It’s Time for Fall Foraging and Hunter’s Moon Tea
October is nearly upon us. A riot of yellow, red and orange foliage is beginning to color many parts of Indian country.
The air is different now. Aromas of meadows, sweet grass and wildflowers linger in the air.
Soon there will be happy gatherings to celebrate good harvests, and folks will be industriously committed to completing storage tasks for winter.
Many weather people predict a hard, snowy season this year, yet nature and coyotes love to play tricks on us.
One of my favorite things about the start of the fall season is being able to forage for wild edibles. My mom taught me to always carry a knife and a small spade in a basket for chance encounters with edible prey. Over time, I have added garden snips and small plastic bags.
Some people go after specific plants, medicinal teas, nuts or mushrooms, but I don’t trust what I do not recognize. So I stick with what I know.
Jerusalem artichokes are a favorite, as well as sassafras, beach plums, chokecherries, elderberries, grapes, goldenrod, sumac, and the list goes on.
When I first learned that goldenrod was edible, I naively added some to a bread recipe, thinking how "pretty" it might be. Not so. I tried the same with cranberries; both experiments turned out gray without any redeeming flavor. Mistakes are to learn from. So I try, try again.
There are a few, simple rules worth noting when it comes to foraging activities.
1) Do not pick all that you see, so the plant can replenish itself for the next year,
2) Be careful of roadside plants that have chemical residue from traffic,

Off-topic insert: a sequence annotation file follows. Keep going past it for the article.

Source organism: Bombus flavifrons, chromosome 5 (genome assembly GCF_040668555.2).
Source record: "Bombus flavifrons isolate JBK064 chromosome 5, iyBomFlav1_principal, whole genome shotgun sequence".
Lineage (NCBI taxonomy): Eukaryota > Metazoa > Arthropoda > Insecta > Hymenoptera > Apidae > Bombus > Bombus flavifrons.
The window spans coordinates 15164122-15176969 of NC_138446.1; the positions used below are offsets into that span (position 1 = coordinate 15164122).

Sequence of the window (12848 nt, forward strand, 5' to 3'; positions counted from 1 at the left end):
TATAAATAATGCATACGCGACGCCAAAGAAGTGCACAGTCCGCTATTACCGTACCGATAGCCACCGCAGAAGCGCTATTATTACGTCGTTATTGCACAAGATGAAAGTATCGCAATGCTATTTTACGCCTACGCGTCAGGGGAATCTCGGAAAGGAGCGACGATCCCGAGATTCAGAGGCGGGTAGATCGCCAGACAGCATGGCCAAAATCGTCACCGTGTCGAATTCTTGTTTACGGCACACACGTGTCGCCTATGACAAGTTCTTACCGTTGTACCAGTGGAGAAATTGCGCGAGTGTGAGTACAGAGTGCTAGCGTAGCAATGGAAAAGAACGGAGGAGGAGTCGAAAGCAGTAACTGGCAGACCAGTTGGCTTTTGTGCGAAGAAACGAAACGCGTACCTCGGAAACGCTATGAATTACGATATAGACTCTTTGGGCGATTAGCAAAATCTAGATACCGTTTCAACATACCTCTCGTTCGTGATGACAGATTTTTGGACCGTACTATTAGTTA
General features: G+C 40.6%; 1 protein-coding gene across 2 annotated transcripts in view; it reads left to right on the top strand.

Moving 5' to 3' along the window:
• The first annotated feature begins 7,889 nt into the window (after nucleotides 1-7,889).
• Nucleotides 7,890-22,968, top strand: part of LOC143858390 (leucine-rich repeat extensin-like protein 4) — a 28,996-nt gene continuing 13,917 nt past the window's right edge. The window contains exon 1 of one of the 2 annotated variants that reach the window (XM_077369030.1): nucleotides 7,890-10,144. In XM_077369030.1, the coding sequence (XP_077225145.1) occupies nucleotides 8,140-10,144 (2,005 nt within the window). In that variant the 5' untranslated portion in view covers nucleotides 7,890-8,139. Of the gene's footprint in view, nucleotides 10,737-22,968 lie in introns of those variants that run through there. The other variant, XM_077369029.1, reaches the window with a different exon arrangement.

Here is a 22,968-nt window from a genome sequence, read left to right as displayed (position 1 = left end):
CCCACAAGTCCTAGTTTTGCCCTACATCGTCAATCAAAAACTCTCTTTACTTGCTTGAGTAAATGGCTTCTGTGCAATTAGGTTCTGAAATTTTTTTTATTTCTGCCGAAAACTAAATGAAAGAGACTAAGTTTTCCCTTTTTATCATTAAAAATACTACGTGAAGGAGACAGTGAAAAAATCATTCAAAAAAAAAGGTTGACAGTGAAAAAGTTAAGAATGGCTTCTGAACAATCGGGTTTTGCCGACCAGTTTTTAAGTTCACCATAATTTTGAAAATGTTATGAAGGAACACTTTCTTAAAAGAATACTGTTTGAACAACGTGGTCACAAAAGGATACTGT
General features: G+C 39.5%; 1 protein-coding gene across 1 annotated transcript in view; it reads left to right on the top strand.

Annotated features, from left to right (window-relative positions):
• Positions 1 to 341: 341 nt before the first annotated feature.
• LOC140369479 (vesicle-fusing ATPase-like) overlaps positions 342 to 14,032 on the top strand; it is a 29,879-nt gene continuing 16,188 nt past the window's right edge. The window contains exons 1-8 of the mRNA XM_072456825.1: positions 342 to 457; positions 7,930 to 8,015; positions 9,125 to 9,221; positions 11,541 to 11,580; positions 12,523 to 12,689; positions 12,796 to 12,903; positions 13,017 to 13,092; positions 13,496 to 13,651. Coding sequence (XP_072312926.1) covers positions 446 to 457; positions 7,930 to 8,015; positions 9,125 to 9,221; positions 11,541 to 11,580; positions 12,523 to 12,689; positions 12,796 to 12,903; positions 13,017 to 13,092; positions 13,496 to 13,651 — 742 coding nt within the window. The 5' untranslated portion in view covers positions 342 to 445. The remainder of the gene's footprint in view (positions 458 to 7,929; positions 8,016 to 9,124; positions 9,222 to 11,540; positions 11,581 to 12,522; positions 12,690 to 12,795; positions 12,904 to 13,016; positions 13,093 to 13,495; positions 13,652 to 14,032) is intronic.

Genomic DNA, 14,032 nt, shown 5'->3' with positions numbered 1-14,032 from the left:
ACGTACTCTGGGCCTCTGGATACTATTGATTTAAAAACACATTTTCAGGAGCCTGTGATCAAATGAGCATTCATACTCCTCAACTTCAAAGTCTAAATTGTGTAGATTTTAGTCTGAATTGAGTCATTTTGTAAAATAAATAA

3) Be sure you are not on private property where you might get chased, or worse, shot at (it happens).
As the nights and some days have a chill in the air, I like to make natural teas. If the day is still warm, they become iced tea.
There are so many wild teas available, especially now, although you can usually find supplies all year even in the bleak mid-winter. Sassafras, white pine bark, goldenrod, mints of all kinds, sumac, beebalm—too many to list.
Making tea is a basic process: boil water and add your herbs, spices, leaves, bark or berries, and let it steep (sit for 5 to 10 minutes) with the heat turned off. It is advised to try each natural tea just plain the first time. If needed, add a natural sweetener. A lot of people favor honey and lemon. I usually like sweet tea, but the first time I had white pine bark tea just plain, it was delicious and didn’t need a thing. Other teas are fancy, like the one below, and said to be perfect for hunters who go out after midnight with only the full moon to guide them.
Hunter's Moon Tea
6 cups cold water
3/4 cup apple cider vinegar
1/3 cup honey
1 small cube of ginger root, or a teaspoon of ground ginger
½ teaspoon of ground allspice
Puree all ingredients in a blender, then heat on a stove. Serve hot with cinnamon sticks.
If preferred cold, serve over ice with lemon slices.
Dale Carson, Abenaki, is the author of three books: New Native American Cooking, Native New England Cooking and A Dreamcatcher Book. She has written about and demonstrated Native cooking techniques for more than 30 years. Dale has four grown children and lives with her husband in Madison, Connecticut.
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